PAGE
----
One in three tourism businesses unable to benefit from domestic demand

The March quarter International Visitor Survey (IVS) results still show some value delivered early in the year by international visitors before the borders officially closed mid-March, but overall international spending was down by almost $4 billion in one quarter and visitor numbers down by 28 per cent.

“The March quarter IVS show the last gasps of our valuable export tourism industry as it once was,” Australian Tourism Export Council managing director Peter Shelley said.

“The last time we reviewed these IVS numbers we were looking at record inbound visitation of close to 9 million visitors who delivered over $45 billion in spending to the Australian economy.

“While the industry is fully supportive of a strong health response, all tourism businesses have taken a battering in 2020, especially businesses relying on international visitors which were heavily impacted by mass cancellations off the back of the January bushfires, floods and then the pandemic which all rolled into each other.”

Shelley said Australian tourism businesses which have traditionally had a heavy focus on catering to international visitors will need continued government support to ensure they remain capable of reigniting inbound tourism once borders reopen.

“Not all tourism businesses are capable of embracing domestic tourism as their saviour as many have built their product specifically to service international visitors,” he said.

“Changing their business model requires investment and rebuilding that they simply either do not have or the risks outweigh the opportunity to embrace domestic tourism.

“ATEC’s industry survey shows 48 per cent of tourism businesses derived 60-100 per cent of their revenue from international visitors while 35 per cent say the return of domestic tourism would make no difference to the desperate state of their business viability.

“We believe tourism businesses will need continued wage support along with support to manage ongoing business overhead costs in a period of zero revenue, plus stimulus restart grants. We need to retain support for businesses who are trying to starve off business failure while the international borders are closed which may be as long as a further 12 months, and then marketing funding to help restart our international trade once borders open.”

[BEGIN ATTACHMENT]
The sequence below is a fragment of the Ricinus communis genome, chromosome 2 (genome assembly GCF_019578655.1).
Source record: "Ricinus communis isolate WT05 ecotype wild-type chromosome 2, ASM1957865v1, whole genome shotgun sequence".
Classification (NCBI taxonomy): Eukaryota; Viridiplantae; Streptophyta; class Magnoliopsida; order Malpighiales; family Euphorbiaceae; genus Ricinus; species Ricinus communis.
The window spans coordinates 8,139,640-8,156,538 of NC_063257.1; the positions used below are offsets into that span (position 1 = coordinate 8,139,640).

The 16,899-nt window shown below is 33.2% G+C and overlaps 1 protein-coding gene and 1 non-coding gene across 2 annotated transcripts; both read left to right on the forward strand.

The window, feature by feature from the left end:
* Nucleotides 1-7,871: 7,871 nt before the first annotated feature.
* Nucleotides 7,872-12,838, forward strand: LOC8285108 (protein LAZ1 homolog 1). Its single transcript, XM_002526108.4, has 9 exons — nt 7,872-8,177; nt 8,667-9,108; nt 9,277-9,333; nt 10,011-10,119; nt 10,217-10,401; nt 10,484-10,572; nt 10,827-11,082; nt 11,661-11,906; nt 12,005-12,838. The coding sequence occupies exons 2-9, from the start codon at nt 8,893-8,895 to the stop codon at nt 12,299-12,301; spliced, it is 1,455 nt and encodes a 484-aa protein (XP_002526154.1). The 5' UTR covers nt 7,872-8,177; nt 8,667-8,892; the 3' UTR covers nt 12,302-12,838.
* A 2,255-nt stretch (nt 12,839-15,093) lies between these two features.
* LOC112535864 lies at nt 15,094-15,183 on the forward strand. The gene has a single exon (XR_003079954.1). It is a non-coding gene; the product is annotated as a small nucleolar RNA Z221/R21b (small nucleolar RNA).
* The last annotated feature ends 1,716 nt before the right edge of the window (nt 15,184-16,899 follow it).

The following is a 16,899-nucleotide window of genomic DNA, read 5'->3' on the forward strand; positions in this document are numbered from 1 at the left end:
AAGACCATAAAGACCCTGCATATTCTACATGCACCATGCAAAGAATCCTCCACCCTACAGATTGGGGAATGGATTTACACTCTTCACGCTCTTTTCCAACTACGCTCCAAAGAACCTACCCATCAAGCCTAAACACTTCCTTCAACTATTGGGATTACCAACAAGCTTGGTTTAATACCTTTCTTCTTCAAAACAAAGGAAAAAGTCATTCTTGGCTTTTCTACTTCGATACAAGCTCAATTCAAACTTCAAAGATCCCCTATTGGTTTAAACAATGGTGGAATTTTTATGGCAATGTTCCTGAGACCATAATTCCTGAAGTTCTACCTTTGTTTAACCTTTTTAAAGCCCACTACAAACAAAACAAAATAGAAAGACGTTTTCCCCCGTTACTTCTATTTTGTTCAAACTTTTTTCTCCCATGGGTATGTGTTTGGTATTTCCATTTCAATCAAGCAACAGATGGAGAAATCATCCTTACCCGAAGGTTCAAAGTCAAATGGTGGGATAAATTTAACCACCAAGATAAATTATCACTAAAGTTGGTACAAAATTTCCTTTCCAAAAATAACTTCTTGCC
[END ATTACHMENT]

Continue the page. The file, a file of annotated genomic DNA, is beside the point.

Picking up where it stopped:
The Northern Territory was down 70 per cent with just $8 million coming in from international visitors compared with $27 million for the same time in 2019.

The Northern Territory’s overall tourism industry took a $40 million hit in March, with tourism spend in the Territory plunging 33 per cent, from $74 million compared to $110 million for the same time last year. Queensland suffered the biggest drop of 50 per cent.

Tourism Minister Simon Birmingham said tourism businesses and employees have borne the brunt of Covid-19 restrictions.

“Our economic support, including cash payments to businesses of up to $100,000 and the JobKeeper payment, has given hundreds of thousands of tourism businesses across Australia a lifeline to help them get through the COVID-19 crisis,” he said.

“As government considers what future assistance may be necessary beyond September, the best thing that many Australians can do to support these businesses is to book a holiday here in Australia.

“With our international borders expected to remain closed for the foreseeable future, our priority right now is getting Australians travelling to parts where we have successfully suppressed the spread of COVID-19.

“As some state borders begin to open up in the next few weeks, the best thing that can happen for our tourism industry right now, is for people to make bookings and undertake trips to regions where it is safe to do so, because this will help save a small business or the job of a fellow Australian.”